The Duke Blue Devils recorded their third blowout win of the 2010-11 season Friday night with a 110-58 rout of the winless Colgate Raiders.
Duke is now 3-0 this season and has an average margin of victory of 41 points.
So that makes it three up and three down for the Blue Devils so far in 2010. But along with these three wins, Duke is experiencing some ups and downs despite the dominating start to its season.
Let's take a look at three positives and three negatives pertaining to Duke early in its title defense season.
It’s hard to imagine a better three-game start for any player in the nation.
Though Smith is now starting at the off-guard position with freshman stud Kyrie Irving running the point, Smith has been playing as well as you could play early in this young season.
The senior captain is averaging a team-high 16.0 points and 7.3 assists per game. Not to mention, Smith is averaging nearly two steals per game and is shooting 54.3 percent from the field.
What this means is that Smith has not relinquished his playmaking duties. Like Irving, he is able to advance the ball up the floor on fast breaks and produce offense for the team with the ball in his possession.
Though many believed teammate Kyle Singler was the favorite to win national player of the year and a candidate for the All-American team, with this impressive start by Smith, he could be in contention for those honors at the end of the season if he maintains his current quality of play.
It’s not merely the fact that Duke has depth this season; it’s more of a matter of how Duke has depth.
Currently, 10 different Blue Devils are averaging between 10 and 30 minutes played per game. Smith leads the team at 26.7; Tyler Thornton is averaging 11.3.
More interestingly, the top five players in minutes are all perimeter players. Smith, Irving, Singler, Seth Curry and Andre Dawkins are all averaging more than 20 minutes per game.
The next four guys are post players. Mason Plumlee, Ryan Kelly, Miles Plumlee and Josh Hairston are averaging between 12 and 20 minutes per game.
What this seems to indicate is that coach Mike Krzyzewski intends to employ a fast-paced, fast-break, guard-oriented offensive system throughout the season. Quite frankly, he would be stupid not to.
The overall ability of Duke’s perimeter players far exceeds the effectiveness of the big men.
To beat Duke this season, a team will have to expose Duke on the interior in a major way.
But Coach K is smart. He is going to limit an opponent’s chance to do that by keeping his guards on the floor a lot and limiting the minutes of his big men.
As a team, Duke is shooting 44.7 percent from behind the three-point arc.
Though it’s unlikely Duke can maintain this percentage all season long, what this number does do for the team is give them confidence in its three-point shooting. Confident shooters who are the most lethal ones.
A statistic of note relating to this percentage is attempts per game. Right now, Duke is attempting 25.3 three-pointers per game.
As long as the Blue Devils continue to splash the net from deep, expect the attempts per game to remain high. But if the percentage starts to decline, expect the number of attempts to decline as well.
Kyle Singler’s Slow Start
By Kyle Singler’s standards, he is off to a slow start. Most players in the country would be having career years if they were averaging 14 points, six rebounds and two steals per game.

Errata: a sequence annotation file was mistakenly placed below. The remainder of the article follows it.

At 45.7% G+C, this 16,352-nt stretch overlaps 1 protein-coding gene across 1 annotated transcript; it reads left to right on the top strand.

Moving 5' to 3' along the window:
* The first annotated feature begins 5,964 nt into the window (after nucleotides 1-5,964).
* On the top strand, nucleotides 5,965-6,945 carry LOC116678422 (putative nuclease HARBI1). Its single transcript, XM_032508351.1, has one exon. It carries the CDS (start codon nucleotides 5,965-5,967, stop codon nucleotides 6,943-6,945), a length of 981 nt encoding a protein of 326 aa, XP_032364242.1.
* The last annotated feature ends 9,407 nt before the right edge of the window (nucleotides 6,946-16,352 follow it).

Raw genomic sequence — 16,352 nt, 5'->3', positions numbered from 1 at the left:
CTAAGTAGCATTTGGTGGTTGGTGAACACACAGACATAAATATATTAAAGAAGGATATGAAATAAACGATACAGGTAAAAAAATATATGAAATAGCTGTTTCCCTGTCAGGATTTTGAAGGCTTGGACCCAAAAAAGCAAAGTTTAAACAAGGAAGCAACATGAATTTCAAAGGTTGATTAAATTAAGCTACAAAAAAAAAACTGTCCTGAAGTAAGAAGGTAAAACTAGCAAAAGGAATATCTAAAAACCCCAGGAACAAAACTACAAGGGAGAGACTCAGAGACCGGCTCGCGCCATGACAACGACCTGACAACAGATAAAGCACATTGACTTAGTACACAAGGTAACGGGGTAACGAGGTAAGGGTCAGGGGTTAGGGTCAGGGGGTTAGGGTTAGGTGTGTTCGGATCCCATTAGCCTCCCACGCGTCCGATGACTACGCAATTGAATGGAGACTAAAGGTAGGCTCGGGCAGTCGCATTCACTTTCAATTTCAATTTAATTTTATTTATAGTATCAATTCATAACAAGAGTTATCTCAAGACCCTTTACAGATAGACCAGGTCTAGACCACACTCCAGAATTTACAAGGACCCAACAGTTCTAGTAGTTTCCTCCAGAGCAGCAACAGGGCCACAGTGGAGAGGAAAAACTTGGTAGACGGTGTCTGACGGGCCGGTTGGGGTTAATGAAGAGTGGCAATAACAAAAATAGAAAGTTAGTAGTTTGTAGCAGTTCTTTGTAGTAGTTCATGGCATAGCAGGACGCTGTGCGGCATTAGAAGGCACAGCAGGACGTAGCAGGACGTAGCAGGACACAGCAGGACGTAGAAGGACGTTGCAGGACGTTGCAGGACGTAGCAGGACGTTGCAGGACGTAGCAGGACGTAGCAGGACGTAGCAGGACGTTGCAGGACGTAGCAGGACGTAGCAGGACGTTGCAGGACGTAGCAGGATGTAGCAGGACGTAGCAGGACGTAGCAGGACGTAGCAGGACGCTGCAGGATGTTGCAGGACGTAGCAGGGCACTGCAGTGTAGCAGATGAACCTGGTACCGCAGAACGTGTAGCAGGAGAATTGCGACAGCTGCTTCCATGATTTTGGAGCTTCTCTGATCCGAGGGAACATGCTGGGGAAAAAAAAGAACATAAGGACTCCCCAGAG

Though it’s not necessarily his per-game averages that label his start “slow,” his shooting percentages are a bit concerning so far after three games.
From the floor, Singler is 15-of-37—40.5 percent. From behind the three-point arc, Singler is 3-of-13—23.1 percent.
He ranks last in three-point percentage among Duke players who have attempted more than one three-pointer.
Now, for this reason, Singlers’s shooting woes are not concerning. Duke has yet to play a formidable opponent and his teammates have played well.
But, if Singler continues to struggle shooting the ball, the Blue Devils may lose their go-to scorer. Which begs the question, how can you be the best player in the nation if you’re not the go-to scorer on your own team?
The good news, however, is that Singler has proved that he is capable of producing at a higher level than where he is currently. And, the senior captain can always adopt a distributor’s role if his shooting struggles continue, even though the preseason All-American is a 6’9” forward.
Free Throw Shooting
Again, the disparity in productivity between the perimeter players and the big men is evident.
The top five perimeter players in the rotation are shooting 51-of-57—89 percent—from the free throw line. The four big men are 11-of-25 for just 44 percent.
Now this hasn’t been an issue in the team’s three games, but in games when Duke is facing a legitimate opponent, whether Duke wins or loses the difference in the game may come down to free throws.
For Duke’s sake, let’s hope the free throw shooting among the big men improves.
This problem is nothing that is reflected in the box score. But, just by watching Duke in its first three games this season, I am concerned with the way they pass the ball.
Not in how often they pass or in consecutive passes in their half-court sets, but when Duke has the opportunity to make a simple or fundamental pass for an easy bucket, it is not being done routinely enough.
Constantly, such passes are inaccurate, not thrown with the appropriate velocity, tipped or stolen.
The lack of proficiency in their passing is partly reflected in the number of turnovers. But a breakdown of turnovers isn’t a statistic that is usually readily available.
In order to increase the number of easy buckets the team converts, each player needs to focus on making better, crisper passes when making passes around the rim.